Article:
NEW YORK (AFP) - Oscar-winning director Quentin Tarantino was among hundreds of people from across the United States who marched in New York on Saturday against perceived police brutality.
Campaigners say that police unfairly profile black and Latino men, and criticise what they see as the militarisation of law enforcement forces in the US.
"This is not being dealt with in anyway at all. That's why we are out here. If it was being dealt with, then these murdering cops would be in jail or at least be facing charges," said Tarantino, whose hit films include Reservoir Dogs and Pulp Fiction.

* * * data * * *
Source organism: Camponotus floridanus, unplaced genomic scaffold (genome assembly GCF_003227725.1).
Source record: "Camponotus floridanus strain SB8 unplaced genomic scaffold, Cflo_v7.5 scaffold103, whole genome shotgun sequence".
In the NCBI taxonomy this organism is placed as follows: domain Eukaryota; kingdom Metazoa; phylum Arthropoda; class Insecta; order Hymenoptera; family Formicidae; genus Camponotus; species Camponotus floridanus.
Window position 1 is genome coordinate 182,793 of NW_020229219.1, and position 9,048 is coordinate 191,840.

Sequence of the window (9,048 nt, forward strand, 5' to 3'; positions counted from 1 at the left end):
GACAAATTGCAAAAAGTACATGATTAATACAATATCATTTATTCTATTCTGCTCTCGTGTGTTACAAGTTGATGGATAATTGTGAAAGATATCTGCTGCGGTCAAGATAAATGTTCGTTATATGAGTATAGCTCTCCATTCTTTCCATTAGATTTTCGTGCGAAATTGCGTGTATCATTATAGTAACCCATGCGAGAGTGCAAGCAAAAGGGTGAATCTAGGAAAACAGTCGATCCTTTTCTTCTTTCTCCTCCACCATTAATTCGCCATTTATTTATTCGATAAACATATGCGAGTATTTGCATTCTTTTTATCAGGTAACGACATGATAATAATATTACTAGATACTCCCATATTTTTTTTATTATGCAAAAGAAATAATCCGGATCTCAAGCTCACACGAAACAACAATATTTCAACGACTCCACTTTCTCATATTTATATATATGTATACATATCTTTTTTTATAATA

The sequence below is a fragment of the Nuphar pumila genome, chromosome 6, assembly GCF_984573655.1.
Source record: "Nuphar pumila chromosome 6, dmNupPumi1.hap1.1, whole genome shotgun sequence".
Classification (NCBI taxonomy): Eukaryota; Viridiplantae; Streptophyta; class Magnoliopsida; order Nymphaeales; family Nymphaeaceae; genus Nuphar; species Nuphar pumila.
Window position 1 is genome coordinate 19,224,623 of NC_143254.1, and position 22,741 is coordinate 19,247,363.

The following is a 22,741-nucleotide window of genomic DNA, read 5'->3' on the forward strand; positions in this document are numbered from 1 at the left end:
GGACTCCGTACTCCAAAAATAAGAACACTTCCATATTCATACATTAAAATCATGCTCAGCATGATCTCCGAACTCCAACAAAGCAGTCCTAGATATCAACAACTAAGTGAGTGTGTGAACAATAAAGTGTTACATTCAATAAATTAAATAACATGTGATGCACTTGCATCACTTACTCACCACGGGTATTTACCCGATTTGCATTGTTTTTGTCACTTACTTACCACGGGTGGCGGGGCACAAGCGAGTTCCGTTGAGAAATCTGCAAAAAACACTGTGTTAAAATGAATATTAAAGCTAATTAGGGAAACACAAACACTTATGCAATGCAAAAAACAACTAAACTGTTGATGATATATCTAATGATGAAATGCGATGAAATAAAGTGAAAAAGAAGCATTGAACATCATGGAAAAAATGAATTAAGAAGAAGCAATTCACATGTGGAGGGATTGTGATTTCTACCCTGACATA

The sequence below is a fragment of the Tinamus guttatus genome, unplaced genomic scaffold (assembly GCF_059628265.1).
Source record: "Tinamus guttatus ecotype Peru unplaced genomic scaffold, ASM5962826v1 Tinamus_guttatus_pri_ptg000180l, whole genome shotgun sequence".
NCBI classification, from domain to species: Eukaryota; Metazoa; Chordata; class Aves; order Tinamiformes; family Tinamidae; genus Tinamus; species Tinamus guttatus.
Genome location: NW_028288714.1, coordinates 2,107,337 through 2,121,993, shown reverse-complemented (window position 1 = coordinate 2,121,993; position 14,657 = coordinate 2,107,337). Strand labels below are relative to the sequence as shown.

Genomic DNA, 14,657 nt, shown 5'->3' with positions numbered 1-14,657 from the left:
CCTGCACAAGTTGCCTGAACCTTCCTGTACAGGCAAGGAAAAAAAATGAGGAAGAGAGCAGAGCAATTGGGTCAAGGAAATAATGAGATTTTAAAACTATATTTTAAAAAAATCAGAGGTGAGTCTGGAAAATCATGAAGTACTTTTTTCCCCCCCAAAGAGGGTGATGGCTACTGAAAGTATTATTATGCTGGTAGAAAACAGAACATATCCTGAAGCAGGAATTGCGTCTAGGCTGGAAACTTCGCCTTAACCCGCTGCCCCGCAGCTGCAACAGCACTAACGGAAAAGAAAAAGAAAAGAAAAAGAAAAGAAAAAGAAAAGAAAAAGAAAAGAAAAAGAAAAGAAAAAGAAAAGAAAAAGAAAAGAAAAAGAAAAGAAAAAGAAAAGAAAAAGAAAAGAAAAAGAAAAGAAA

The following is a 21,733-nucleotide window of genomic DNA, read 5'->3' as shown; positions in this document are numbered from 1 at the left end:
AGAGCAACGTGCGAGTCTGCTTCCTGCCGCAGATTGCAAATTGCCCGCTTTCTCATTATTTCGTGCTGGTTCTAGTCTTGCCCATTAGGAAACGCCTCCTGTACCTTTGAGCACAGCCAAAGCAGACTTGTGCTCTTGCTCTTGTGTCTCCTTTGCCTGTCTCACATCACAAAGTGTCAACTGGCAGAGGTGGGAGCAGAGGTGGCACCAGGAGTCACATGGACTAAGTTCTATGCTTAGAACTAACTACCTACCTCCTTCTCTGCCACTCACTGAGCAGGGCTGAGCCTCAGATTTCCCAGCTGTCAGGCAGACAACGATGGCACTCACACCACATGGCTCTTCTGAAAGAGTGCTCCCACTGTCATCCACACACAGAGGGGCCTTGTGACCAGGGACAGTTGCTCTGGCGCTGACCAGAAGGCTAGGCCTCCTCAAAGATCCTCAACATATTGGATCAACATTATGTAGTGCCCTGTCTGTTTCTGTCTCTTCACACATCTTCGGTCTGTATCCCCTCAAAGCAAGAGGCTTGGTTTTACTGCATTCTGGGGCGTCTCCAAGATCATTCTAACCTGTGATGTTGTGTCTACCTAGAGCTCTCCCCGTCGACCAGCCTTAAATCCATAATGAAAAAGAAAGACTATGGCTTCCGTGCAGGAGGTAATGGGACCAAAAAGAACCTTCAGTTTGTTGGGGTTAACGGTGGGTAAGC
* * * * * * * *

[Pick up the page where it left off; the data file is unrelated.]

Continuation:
Tarantino had similarly joined activists in New York's Times Square on Thursday to launch a fresh push - dubbed #RiseUpOctober - demanding an end to police killings.
People who said they had lost family members at the hands of police are participating in the movement for change.
"This is a big progress. This is just amazing to me and I hope we will organise more rallies in honour of all victims of police brutality," Chicago-based Precious Edwards, 18, told AFP.
Edwards is the sister of Dakota Bright, 15, shot dead by Chicago police in November 2012.
"I hope that everyone, not only black and brown people, but purple or blue people, everybody stands up," she added.
A database compiled by the Guardian newspaper says nearly 930 people have been killed by police in the United States so far this year.